As a bit of context, I discovered the bug when doing some comparisons against a version of pYIN I implemented for librosa. I'm guessing the goal of the changes implemented by Matthias was to allow pitch candidates other than the first minimum of the difference function? Based on this idea, the approach I went with in librosa was to put a prior over the position of the minimum. I used a discrete Boltzmann distribution that puts most of the probability mass on the first minimum and then less on successive minima. By changing the temperature of the distribution you can move between the two approaches: at one extreme you recover the implemetation described in the paper and at the other, you get a uniform distribution over all minima. In tests I ran on the MDB-stem-synth dataset this seemed to work quite well (see https://github.com/librosa/librosa/pull/1063#issuecomment-651042308 for example).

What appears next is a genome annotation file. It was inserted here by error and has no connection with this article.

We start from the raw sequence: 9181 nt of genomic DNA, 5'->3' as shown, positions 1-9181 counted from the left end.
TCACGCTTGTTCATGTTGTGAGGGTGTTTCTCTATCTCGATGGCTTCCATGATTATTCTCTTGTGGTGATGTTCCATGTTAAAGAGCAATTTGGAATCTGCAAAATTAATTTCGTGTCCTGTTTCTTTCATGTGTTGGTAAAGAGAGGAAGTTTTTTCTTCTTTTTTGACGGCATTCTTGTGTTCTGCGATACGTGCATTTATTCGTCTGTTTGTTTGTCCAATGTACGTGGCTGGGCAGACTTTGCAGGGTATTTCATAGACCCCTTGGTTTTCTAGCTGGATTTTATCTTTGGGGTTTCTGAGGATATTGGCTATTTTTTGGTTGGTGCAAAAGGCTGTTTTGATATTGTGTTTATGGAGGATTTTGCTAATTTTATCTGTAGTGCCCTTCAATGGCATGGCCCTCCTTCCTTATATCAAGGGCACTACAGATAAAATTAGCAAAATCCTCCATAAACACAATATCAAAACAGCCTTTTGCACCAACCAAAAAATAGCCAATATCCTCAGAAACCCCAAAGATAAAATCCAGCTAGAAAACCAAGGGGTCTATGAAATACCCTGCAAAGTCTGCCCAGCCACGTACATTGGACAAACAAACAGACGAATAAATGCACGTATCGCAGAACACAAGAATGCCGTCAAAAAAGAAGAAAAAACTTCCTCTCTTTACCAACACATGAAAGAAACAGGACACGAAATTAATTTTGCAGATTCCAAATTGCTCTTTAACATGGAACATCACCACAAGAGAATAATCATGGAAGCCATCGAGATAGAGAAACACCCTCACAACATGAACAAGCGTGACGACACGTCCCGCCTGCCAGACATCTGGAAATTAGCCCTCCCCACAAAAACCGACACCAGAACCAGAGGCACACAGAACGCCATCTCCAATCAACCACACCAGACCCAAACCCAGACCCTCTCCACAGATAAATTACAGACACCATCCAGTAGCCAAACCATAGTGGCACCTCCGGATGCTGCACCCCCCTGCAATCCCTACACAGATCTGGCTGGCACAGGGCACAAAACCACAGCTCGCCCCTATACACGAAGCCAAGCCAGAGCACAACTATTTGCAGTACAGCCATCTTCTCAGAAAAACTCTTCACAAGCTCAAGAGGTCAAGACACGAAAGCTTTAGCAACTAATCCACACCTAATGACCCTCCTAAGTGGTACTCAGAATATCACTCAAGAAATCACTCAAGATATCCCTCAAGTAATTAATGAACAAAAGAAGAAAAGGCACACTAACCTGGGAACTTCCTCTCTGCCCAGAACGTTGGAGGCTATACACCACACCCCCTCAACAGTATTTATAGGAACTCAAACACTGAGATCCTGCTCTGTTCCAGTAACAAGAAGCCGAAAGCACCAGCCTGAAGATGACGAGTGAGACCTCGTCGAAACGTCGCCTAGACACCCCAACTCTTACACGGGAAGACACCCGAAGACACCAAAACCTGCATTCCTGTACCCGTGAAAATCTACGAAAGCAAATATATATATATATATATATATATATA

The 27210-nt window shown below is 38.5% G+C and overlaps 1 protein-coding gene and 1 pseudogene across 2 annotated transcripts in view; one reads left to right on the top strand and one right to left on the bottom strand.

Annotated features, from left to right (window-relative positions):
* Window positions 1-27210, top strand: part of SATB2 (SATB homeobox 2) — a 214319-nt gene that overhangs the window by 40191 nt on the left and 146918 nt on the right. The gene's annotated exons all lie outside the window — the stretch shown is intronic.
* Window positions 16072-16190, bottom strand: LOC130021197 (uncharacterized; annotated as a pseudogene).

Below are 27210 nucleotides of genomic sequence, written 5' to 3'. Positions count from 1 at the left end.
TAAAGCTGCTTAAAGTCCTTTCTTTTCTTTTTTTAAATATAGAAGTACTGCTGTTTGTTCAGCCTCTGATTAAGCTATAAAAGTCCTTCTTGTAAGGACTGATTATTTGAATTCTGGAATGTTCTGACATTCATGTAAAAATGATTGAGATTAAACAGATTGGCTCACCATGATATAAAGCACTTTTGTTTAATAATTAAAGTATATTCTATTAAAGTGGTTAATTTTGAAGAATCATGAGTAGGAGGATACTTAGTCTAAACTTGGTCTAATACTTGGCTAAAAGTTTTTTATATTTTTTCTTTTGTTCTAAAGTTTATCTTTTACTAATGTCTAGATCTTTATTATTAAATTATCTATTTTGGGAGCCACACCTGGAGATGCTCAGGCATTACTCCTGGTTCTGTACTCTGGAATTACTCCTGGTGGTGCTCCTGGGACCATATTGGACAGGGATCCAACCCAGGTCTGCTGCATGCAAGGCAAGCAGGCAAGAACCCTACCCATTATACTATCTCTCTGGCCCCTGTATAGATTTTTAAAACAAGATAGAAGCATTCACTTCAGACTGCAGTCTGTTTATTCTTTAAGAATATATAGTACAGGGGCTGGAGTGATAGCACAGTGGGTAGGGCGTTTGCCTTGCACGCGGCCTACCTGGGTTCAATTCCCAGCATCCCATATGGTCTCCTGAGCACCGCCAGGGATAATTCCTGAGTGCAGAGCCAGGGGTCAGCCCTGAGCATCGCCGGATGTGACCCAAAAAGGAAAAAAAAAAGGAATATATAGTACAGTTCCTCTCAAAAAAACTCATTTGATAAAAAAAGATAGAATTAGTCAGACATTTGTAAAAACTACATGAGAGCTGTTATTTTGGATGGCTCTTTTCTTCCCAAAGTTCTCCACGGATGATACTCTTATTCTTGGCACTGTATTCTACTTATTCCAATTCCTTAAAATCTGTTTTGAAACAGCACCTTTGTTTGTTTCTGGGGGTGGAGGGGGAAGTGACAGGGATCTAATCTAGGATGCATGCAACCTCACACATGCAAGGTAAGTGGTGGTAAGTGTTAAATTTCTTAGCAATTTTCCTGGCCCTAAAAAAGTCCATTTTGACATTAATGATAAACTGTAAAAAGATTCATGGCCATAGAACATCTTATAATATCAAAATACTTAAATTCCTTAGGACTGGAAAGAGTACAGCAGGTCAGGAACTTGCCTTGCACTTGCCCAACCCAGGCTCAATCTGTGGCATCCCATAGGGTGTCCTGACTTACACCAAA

I'd be happy to do some benchmarking on MDB-stem-synth if that'd be helpful.

#4 Updated by Matthias Mauch about 1 month ago

Benjamin van Niekerk wrote:

Thanks for the reponse Chris and Matthias.